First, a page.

Per liter: 40

Murashige and Skoog Minimal Organic Medium (MS salts, 100 mg/L i-inositol, 0.4 mg/L thiamine; GIBCO #510-3118)

30 grams sucrose

18 grams mannitol

1.0 mg/L 2,4-D

0.3 mg/L kinetin

0.6% agarose

pH 5.8

Brassica Regeneration Medium BS48

Murashige and Skoog Minimal Organic Medium

Gamborg B5 Vitamins (SIGMA #1019)

10 grams glucose

250 mg xylose

600 mg MES

0.4% agarose

pH 5.7

Filter-sterilize and add after autoclaving:

2.0 mg/L zeatin

0.1 mg/L IAA

Brassica Shoot Elongation Medium MSV-1A

Murashige and Skoog Minimal Organic Medium

Gamborg B5 Vitamins

10 grams sucrose

0.6% agarose

pH 5.8

Thioesterase assay:

To assay for the presence of thioesterase activity [14 C] radiolabled acyl ACP substrates were prepared. Preparation of the substrates required the isolation of ACP and ACP synthetase from E. coli and the enzymatic reaction of [14 C] fatty acid with the ACP protein.

Purification of Acyl Carrier Protein (ACP) from E. coli

To frozen E. coli cell paste, (0.5 kg of 1/2 log phase growth of E. coli B grown on minimal media and obtained from Grain Processing Corp, Muscatine, Iowa.) was added 50 mL of a solution 1M in Tris, 1M in glycine, and 0.25 M in EDTA. Ten mL of 1M MgCl2 was added and the suspension was thawed in a water bath at 50° C. As the suspension approached 37° C. it was transferred to a 37° C. bath, made to 10 mM in 2-mercaptoethanol and 20 mg of DNAse and 50 mg of lysozyme were added. The suspension was stirred for 2 h, then sheared by three 20 second bursts in a Waring Blendor. The volume was adjusted to 1 L and the mixture was centrifuged at 24,000×g for 30 min. The resultant supernatant was centrifuged at 90,000×g for 2 h. The resultant high-speed pellet was saved for extraction of acyl-ACP synthase (see below) and the supernatant was adjusted to pH 6.1 by the addition of acetic acid. The extract was then made to 50% in 2-propanol by the slow addition of cold 2-propanol to the stirred solution at 0° C. The resulting precipitate was allowed to settle for 2 h and then removed by centrifugation at 16,000×g. The resultant supernatant was adjusted to pH 6.8 with KOH and applied at 2 mL/min to a 4.4×12 cm column of DEAE-Sephacel which had been equilibrated in 10 mM MES, pH 6.8. The column was washed with 10 mM MES, pH 6.8 and eluted with 1 L of a gradient of LiCl from 0 to 1.7M in the same buffer. Twenty mL fractions were collected and the location of eluted ACP was determined by applying 10 μL of every second fraction to a lane of a native polyacrylamide (20% acrylamide) gel electrophoresis (PAGE). Fractions eluting at about 0.7M LiCl contained nearly pure ACP and were combined, dialyzed overnight against water and then lyophilized.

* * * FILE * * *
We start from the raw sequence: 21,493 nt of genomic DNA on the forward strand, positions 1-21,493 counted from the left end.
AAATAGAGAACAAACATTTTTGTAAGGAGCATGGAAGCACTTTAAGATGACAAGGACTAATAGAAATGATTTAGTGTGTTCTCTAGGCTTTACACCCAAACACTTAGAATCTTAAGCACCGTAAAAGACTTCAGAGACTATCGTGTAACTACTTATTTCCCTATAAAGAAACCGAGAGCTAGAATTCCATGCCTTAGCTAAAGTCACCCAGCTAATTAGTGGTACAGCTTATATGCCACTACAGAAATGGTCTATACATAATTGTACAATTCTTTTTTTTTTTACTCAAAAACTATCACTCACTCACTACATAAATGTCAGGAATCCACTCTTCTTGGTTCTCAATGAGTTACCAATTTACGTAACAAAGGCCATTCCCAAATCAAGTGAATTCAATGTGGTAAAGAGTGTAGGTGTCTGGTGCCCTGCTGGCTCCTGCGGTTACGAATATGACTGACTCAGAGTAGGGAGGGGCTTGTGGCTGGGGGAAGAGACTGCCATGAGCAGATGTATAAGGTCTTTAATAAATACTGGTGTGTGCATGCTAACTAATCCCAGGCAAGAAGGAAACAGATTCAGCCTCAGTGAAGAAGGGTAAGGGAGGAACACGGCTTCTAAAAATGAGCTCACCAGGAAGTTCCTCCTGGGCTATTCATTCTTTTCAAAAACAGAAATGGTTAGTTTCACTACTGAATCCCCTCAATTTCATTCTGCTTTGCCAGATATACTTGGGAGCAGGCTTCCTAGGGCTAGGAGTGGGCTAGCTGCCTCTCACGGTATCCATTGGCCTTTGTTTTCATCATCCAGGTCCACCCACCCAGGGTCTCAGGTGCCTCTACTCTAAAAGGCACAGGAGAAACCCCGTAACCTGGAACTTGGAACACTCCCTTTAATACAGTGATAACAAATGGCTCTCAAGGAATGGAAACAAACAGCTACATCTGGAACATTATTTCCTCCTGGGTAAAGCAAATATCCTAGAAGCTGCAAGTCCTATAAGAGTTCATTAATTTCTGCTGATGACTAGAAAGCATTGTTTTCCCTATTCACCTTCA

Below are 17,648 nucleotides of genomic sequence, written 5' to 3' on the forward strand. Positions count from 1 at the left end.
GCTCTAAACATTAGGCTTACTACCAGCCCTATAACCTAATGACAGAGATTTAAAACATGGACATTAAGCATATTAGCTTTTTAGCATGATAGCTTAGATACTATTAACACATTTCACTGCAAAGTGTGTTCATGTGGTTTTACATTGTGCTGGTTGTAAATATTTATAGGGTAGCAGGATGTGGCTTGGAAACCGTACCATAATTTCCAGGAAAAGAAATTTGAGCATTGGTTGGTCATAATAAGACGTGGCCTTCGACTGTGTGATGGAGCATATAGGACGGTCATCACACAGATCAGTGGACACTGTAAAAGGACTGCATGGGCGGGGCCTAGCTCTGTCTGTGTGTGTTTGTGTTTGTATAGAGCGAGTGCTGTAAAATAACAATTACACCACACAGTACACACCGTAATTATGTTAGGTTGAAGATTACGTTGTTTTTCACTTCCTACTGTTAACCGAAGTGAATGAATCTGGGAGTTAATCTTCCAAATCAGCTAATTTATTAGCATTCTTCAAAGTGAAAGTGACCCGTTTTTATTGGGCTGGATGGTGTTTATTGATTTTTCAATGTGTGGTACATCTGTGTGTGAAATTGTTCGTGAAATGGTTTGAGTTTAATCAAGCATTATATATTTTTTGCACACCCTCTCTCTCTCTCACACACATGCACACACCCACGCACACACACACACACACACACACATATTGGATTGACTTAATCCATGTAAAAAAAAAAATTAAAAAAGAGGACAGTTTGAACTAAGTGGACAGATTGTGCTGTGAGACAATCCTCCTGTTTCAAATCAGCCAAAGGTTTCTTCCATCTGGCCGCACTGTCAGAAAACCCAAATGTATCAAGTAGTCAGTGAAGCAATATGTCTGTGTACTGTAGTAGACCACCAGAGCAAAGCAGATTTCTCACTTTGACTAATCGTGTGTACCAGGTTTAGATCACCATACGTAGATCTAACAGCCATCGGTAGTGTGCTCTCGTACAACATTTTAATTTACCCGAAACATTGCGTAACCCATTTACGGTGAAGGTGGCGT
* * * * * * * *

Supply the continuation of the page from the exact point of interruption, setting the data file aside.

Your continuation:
Purification of Acyl-ACP Synthase

Membrane pellets resulting from the high-speed centrifugation described above were homogenized in 380 mL of 50 mM Tris-Cl pH 8.0, and 0.5 M in NaCl and then centrifuged at 80,000×g for 90 min. The resultant supernatant was discarded and the pellets resuspended in 50 mM Tris-Cl, pH 8.0, to a protein concentration of 12 mg/mL. The membrane suspension was made to 2% in Triton X-100 and 10 mM in MgCl2, and stirred at 0° C. for 20 min before centrifugation at 80,000×g for 90 min. The protein in the resultant supernatant was diluted to 5 mg/mL with 2% Triton X-100 in 50 mM Tris-Cl, pH 8.0 and, then, made to 5 mM ATP by the addition of solid ATP (disodium salt) along with an equimolar amount of NaHCO3. The solution was warmed in a 55° C. bath until the internal temperature reached 53° C. and was then maintained at between 53° C. and 55° C. for 5 min. After 5 min the solution was rapidly cooled on ice and centrifuged at 15,000×g for 15 min. The supernatant from the heat treatment step was loaded directly onto a column of 7 mL Blue Sepharose 4B which had been equilibrated in 50 mM Tris-Cl, pH 8.0, and 2% Triton X-100. The column was washed with 5 volumes of the loading buffer, then 5 volumes of 0.6 M NaCl in the same buffer and the activity was eluted with 0.5 M KSCN in the same buffer. Active fractions were assayed for the synthesis of acyl-ACP, as described below, combined, and bound to 3 mL settled-volume of hydroxlyapatite equilibrated in 50 mM Tris-Cl, pH 8.0, 2% Triton X-100. The hydroxylapatite was collected by centrifugation, washed twice with 20 mL of 50 mM Tris-Cl, pH 8.0, 2% Triton X-100. The activity was eluted with two 5 mL washes of 0.5 M potassium phosphate, pH 75, 2% Triton X-100. The first wash contained 66% of the activity and it was concentrated with a 30 kD membrane filtration concentrator (Amicon) to 1.5 mL.